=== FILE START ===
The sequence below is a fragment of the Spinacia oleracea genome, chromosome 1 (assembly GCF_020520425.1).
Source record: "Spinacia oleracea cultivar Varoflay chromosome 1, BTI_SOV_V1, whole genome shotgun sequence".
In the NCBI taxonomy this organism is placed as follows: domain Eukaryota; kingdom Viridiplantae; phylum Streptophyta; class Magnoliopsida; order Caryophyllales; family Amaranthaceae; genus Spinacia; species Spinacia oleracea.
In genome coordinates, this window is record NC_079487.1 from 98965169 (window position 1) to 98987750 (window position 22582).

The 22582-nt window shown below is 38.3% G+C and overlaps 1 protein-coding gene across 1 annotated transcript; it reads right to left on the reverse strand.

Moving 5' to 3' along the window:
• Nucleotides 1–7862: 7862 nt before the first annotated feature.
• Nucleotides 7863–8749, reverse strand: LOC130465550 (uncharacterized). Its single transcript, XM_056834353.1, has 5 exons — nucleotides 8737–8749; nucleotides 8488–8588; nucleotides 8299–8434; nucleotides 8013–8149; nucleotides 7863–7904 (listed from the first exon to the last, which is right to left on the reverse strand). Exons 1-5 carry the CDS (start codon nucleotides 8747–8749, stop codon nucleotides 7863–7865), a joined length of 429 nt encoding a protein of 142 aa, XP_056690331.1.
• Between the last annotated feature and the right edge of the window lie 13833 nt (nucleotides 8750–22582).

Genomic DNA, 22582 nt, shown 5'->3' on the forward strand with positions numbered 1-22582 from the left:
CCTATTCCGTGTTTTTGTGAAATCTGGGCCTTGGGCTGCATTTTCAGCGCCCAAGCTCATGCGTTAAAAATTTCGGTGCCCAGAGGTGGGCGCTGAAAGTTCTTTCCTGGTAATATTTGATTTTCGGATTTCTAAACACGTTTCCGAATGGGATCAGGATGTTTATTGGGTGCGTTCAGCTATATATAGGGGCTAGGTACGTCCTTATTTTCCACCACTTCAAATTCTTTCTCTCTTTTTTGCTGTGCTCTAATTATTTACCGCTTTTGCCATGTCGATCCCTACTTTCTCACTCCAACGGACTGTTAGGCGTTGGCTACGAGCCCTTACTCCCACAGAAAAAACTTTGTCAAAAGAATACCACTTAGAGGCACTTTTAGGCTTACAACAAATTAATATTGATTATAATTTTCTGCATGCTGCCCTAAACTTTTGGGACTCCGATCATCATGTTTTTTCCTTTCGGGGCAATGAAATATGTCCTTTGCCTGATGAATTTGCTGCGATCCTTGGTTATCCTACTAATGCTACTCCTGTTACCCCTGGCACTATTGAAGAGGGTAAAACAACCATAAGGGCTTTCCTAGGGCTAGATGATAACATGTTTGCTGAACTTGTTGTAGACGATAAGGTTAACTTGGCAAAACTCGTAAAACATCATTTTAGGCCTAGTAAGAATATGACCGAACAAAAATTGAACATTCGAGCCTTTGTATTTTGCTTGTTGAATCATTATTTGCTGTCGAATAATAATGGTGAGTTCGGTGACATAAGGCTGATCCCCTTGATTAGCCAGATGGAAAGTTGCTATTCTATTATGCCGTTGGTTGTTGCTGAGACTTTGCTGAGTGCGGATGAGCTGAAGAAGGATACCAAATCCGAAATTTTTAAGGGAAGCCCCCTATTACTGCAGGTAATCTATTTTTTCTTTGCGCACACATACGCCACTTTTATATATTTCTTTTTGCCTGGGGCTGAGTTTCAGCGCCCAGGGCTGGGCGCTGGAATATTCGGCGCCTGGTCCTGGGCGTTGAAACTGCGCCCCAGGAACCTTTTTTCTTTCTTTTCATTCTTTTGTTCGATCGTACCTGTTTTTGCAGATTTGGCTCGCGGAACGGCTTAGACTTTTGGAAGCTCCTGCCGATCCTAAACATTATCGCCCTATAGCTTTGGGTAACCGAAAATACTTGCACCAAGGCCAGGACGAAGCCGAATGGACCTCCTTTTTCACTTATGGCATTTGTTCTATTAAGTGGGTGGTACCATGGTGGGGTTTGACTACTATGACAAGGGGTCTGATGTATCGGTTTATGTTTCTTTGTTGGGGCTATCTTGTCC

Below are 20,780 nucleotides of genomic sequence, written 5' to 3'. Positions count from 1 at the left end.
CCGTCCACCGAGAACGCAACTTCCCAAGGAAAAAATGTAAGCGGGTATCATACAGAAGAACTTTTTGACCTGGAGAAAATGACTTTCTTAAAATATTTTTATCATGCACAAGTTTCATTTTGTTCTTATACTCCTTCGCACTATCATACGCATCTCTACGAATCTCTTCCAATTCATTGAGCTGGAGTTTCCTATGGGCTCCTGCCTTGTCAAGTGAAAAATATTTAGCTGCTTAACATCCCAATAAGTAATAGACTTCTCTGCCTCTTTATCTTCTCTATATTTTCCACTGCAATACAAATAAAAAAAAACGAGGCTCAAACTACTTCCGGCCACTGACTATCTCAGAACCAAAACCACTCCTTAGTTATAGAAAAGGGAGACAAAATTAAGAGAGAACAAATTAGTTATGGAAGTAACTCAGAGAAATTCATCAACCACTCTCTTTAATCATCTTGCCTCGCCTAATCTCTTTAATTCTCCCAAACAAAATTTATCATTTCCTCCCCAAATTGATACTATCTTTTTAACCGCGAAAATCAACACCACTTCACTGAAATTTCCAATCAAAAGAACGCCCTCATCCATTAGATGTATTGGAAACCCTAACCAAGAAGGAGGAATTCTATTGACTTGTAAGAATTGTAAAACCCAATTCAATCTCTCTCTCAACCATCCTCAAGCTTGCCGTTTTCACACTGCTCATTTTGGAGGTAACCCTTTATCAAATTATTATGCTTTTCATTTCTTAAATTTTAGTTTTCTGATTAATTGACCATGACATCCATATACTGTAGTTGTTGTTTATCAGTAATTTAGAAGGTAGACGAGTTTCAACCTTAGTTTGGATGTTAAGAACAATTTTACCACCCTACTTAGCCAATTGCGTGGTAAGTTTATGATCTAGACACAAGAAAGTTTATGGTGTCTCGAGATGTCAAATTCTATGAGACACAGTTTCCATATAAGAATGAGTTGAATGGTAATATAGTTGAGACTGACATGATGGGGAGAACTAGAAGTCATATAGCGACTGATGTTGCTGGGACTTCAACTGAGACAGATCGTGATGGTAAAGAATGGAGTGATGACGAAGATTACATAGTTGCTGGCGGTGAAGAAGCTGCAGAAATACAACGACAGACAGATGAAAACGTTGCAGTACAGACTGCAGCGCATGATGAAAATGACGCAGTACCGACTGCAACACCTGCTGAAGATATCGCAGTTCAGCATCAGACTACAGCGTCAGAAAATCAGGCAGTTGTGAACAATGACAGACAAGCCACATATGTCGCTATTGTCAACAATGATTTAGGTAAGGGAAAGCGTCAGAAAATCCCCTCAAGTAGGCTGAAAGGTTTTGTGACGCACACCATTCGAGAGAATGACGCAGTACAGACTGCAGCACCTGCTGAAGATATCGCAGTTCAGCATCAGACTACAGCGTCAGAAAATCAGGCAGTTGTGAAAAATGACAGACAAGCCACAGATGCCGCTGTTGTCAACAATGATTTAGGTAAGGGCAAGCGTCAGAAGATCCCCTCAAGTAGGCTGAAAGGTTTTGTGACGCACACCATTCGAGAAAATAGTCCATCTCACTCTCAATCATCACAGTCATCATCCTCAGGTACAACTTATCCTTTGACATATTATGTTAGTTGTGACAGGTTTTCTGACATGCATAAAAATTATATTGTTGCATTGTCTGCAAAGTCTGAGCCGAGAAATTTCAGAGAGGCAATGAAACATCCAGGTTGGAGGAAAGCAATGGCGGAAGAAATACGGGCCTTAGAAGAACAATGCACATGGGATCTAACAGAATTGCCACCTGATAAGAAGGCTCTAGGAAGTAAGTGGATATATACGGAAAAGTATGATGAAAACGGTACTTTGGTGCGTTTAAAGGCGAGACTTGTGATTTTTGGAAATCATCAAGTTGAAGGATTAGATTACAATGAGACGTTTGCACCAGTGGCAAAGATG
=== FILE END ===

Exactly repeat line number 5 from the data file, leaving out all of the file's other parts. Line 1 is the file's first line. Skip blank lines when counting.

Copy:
The 22582-nt window shown below is 38.3% G+C and overlaps 1 protein-coding gene across 1 annotated transcript; it reads right to left on the reverse strand.